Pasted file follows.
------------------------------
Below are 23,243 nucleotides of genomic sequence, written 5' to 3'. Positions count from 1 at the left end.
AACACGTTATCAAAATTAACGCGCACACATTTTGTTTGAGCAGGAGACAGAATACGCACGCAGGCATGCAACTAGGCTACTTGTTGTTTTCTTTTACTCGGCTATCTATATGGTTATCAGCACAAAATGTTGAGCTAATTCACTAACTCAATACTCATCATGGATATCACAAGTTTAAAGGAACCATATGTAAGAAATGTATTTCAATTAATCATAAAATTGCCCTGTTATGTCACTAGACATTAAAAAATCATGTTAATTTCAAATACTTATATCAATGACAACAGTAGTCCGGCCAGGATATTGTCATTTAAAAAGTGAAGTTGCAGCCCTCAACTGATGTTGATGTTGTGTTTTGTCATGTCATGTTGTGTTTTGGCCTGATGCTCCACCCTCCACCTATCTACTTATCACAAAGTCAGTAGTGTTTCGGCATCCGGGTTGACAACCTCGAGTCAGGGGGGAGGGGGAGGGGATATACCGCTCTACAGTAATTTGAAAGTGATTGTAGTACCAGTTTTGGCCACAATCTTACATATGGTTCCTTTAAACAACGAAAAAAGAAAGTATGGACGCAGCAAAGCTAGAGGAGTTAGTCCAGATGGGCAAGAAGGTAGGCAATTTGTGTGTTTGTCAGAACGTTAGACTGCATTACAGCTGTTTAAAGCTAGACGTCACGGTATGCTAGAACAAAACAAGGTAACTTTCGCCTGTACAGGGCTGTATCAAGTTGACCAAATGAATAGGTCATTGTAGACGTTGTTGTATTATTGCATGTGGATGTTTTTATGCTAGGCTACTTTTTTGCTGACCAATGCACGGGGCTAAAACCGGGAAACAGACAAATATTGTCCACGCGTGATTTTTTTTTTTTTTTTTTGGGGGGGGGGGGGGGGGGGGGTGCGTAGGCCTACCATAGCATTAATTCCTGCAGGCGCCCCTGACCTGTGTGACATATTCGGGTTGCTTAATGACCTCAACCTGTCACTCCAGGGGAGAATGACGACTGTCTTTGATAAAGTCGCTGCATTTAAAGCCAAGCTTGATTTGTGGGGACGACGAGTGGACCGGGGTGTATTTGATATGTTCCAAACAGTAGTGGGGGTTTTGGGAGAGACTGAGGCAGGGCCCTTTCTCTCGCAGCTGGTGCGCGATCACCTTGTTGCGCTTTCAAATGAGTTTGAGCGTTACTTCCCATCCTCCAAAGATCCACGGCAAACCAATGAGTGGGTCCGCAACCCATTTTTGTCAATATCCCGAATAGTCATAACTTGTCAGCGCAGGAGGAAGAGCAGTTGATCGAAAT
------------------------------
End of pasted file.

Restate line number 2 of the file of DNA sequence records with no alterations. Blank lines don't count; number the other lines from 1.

AACACGTTATCAAAATTAACGCGCACACATTTTGTTTGAGCAGGAGACAGAATACGCACGCAGGCATGCAACTAGGCTACTTGTTGTTTTCTTTTACTCGGCTATCTATATGGTTATCAGCACAAAATGTTGAGCTAATTCACTAACTCAATACTCATCATGGATATCACAAGTTTAAAGGAACCATATGTAAGAAATGTATTTCAATTAATCATAAAATTGCCCTGTTATGTCACTAGACATTAAAAAATCATGTTAATTTCAAATACTTATATCAATGACAACAGTAGTCCGGCCAGGATATTGTCATTTAAAAAGTGAAGTTGCAGCCCTCAACTGATGTTGATGTTGTGTTTTGTCATGTCATGTTGTGTTTTGGCCTGATGCTCCACCCTCCACCTATCTACTTATCACAAAGTCAGTAGTGTTTCGGCATCCGGGTTGACAACCTCGAGTCAGGGGGGAGGGGGAGGGGATATACCGCTCTACAGTAATTTGAAAGTGATTGTAGTACCAGTTTTGGCCACAATCTTACATATGGTTCCTTTAAACAACGAAAAAAGAAAGTATGGACGCAGCAAAGCTAGAGGAGTTAGTCCAGATGGGCAAGAAGGTAGGCAATTTGTGTGTTTGTCAGAACGTTAGACTGCATTACAGCTGTTTAAAGCTAGACGTCACGGTATGCTAGAACAAAACAAGGTAACTTTCGCCTGTACAGGGCTGTATCAAGTTGACCAAATGAATAGGTCATTGTAGACGTTGTTGTATTATTGCATGTGGATGTTTTTATGCTAGGCTACTTTTTTGCTGACCAATGCACGGGGCTAAAACCGGGAAACAGACAAATATTGTCCACGCGTGATTTTTTTTTTTTTTTTTTGGGGGGGGGGGGGGGGGGGGGTGCGTAGGCCTACCATAGCATTAATTCCTGCAGGCGCCCCTGACCTGTGTGACATATTCGGGTTGCTTAATGACCTCAACCTGTCACTCCAGGGGAGAATGACGACTGTCTTTGATAAAGTCGCTGCATTTAAAGCCAAGCTTGATTTGTGGGGACGACGAGTGGACCGGGGTGTATTTGATATGTTCCAAACAGTAGTGGGGGTTTTGGGAGAGACTGAGGCAGGGCCCTTTCTCTCGCAGCTGGTGCGCGATCACCTTGTTGCGCTTTCAAATGAGTTTGAGCGTTACTTCCCATCCTCCAAAGATCCACGGCAAACCAATGAGTGGGTCCGCAACCCATTTTTGTCAATATCCCGAATAGTCATAACTTGTCAGCGCAGGAGGAAGAGCAGTTGATCGAAAT